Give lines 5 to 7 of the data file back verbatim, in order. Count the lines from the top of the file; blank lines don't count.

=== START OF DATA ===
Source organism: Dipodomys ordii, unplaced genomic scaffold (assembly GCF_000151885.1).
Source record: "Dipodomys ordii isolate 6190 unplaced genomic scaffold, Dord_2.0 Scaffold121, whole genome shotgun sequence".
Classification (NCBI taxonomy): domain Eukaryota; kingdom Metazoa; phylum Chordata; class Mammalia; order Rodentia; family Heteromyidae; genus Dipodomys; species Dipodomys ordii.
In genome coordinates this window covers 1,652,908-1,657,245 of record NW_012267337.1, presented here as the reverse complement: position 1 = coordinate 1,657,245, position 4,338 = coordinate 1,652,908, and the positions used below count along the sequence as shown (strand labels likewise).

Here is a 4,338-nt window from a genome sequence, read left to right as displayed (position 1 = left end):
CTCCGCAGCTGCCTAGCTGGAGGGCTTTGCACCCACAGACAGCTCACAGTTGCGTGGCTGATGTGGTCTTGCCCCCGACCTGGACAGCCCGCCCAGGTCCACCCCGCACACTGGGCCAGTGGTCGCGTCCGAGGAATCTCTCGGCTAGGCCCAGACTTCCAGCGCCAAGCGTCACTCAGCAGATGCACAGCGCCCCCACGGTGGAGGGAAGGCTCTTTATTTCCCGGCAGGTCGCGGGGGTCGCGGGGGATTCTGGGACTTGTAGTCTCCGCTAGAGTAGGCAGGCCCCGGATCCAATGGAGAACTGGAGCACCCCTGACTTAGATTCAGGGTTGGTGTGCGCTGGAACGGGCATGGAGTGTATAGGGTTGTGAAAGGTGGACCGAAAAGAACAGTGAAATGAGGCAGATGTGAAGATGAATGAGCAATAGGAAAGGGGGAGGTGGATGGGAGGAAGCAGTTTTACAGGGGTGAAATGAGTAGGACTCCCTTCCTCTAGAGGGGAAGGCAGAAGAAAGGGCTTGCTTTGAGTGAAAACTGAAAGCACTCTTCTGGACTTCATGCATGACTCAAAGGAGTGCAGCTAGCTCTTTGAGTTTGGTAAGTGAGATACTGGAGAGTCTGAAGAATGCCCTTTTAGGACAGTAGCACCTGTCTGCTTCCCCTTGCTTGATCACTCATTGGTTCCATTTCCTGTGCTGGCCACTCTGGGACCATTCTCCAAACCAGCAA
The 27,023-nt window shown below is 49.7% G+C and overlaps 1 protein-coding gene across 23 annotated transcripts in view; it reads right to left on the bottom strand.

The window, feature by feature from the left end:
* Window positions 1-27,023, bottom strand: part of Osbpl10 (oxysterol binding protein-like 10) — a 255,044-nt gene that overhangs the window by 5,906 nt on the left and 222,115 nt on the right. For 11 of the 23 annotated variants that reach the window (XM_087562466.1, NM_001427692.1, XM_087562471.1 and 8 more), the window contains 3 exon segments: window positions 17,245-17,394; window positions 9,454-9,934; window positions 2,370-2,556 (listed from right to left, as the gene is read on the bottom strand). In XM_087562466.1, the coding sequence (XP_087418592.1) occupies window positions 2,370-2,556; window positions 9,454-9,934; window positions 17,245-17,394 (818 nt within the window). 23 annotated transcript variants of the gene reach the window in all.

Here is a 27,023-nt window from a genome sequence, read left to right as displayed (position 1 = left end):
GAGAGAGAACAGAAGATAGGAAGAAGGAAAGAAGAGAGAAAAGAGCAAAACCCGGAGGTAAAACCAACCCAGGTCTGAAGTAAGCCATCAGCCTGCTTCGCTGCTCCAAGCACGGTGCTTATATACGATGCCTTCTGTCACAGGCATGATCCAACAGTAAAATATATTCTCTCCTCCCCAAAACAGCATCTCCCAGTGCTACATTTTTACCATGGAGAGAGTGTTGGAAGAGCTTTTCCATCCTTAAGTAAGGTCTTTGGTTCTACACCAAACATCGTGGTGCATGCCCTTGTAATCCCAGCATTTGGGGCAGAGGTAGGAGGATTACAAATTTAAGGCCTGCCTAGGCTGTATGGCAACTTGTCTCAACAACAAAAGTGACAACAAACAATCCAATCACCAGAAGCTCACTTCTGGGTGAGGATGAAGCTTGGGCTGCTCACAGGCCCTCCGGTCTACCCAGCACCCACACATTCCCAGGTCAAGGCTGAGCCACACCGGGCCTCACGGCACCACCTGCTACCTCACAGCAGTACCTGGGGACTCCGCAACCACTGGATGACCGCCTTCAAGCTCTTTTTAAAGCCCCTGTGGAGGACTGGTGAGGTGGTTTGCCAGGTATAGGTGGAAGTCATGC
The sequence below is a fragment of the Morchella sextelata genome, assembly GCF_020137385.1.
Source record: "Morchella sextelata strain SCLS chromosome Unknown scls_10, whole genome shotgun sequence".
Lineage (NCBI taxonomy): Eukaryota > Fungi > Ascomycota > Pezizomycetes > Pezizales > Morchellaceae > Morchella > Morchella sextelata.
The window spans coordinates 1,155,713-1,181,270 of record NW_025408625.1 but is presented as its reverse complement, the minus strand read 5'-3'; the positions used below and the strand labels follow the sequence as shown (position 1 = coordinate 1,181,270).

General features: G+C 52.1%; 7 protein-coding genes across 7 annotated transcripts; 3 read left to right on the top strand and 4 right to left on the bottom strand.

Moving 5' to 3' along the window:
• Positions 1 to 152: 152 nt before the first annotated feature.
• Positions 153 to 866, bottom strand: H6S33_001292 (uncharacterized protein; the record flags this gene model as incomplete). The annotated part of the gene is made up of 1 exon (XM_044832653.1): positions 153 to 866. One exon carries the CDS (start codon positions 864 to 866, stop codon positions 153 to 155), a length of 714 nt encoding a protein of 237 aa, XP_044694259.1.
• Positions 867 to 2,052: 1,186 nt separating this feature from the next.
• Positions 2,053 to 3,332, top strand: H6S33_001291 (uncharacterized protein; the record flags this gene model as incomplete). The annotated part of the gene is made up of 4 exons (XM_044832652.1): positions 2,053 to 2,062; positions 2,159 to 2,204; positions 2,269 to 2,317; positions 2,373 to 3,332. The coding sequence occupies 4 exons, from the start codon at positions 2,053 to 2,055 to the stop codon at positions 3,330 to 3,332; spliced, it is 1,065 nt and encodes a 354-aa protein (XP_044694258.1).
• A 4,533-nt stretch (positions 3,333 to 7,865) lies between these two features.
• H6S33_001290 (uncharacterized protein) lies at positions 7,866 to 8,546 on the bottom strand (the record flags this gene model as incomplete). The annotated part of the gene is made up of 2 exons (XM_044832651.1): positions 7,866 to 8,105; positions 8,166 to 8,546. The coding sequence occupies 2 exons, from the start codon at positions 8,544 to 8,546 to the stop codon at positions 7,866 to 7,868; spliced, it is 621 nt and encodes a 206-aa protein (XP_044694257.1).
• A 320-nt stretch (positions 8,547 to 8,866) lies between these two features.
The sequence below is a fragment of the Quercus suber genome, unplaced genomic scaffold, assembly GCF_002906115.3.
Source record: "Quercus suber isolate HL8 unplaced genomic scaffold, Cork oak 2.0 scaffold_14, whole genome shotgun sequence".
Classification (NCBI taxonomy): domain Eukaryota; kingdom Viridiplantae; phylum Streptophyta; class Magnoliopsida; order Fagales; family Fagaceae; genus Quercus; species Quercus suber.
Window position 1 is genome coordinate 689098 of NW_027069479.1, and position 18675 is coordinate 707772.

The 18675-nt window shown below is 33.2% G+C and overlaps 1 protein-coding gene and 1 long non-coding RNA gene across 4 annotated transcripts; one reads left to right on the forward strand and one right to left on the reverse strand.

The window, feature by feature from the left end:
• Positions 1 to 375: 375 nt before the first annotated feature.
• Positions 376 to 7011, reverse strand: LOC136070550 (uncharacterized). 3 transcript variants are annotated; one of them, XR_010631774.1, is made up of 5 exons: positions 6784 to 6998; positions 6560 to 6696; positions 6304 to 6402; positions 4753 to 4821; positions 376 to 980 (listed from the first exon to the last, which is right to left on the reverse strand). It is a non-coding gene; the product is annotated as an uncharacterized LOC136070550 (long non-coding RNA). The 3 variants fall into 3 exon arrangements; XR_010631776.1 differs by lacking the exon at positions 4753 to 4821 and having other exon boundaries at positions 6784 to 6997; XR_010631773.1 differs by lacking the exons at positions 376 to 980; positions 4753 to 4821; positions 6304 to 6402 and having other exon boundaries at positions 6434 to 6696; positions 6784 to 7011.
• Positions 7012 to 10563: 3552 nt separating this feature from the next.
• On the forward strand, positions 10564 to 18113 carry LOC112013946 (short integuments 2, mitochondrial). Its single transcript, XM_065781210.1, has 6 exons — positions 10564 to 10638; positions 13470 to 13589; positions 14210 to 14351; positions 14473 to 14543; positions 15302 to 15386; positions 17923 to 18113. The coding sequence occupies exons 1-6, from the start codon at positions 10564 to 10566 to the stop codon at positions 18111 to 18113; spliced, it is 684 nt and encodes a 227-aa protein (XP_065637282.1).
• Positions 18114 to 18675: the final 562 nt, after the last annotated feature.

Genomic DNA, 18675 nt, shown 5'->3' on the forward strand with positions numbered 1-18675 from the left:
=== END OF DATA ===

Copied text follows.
Here is a 4,338-nt window from a genome sequence, read left to right as displayed (position 1 = left end):
CTCCGCAGCTGCCTAGCTGGAGGGCTTTGCACCCACAGACAGCTCACAGTTGCGTGGCTGATGTGGTCTTGCCCCCGACCTGGACAGCCCGCCCAGGTCCACCCCGCACACTGGGCCAGTGGTCGCGTCCGAGGAATCTCTCGGCTAGGCCCAGACTTCCAGCGCCAAGCGTCACTCAGCAGATGCACAGCGCCCCCACGGTGGAGGGAAGGCTCTTTATTTCCCGGCAGGTCGCGGGGGTCGCGGGGGATTCTGGGACTTGTAGTCTCCGCTAGAGTAGGCAGGCCCCGGATCCAATGGAGAACTGGAGCACCCCTGACTTAGATTCAGGGTTGGTGTGCGCTGGAACGGGCATGGAGTGTATAGGGTTGTGAAAGGTGGACCGAAAAGAACAGTGAAATGAGGCAGATGTGAAGATGAATGAGCAATAGGAAAGGGGGAGGTGGATGGGAGGAAGCAGTTTTACAGGGGTGAAATGAGTAGGACTCCCTTCCTCTAGAGGGGAAGGCAGAAGAAAGGGCTTGCTTTGAGTGAAAACTGAAAGCACTCTTCTGGACTTCATGCATGACTCAAAGGAGTGCAGCTAGCTCTTTGAGTTTGGTAAGTGAGATACTGGAGAGTCTGAAGAATGCCCTTTTAGGACAGTAGCACCTGTCTGCTTCCCCTTGCTTGATCACTCATTGGTTCCATTTCCTGTGCTGGCCACTCTGGGACCATTCTCCAAACCAGCAA
The 27,023-nt window shown below is 49.7% G+C and overlaps 1 protein-coding gene across 23 annotated transcripts in view; it reads right to left on the bottom strand.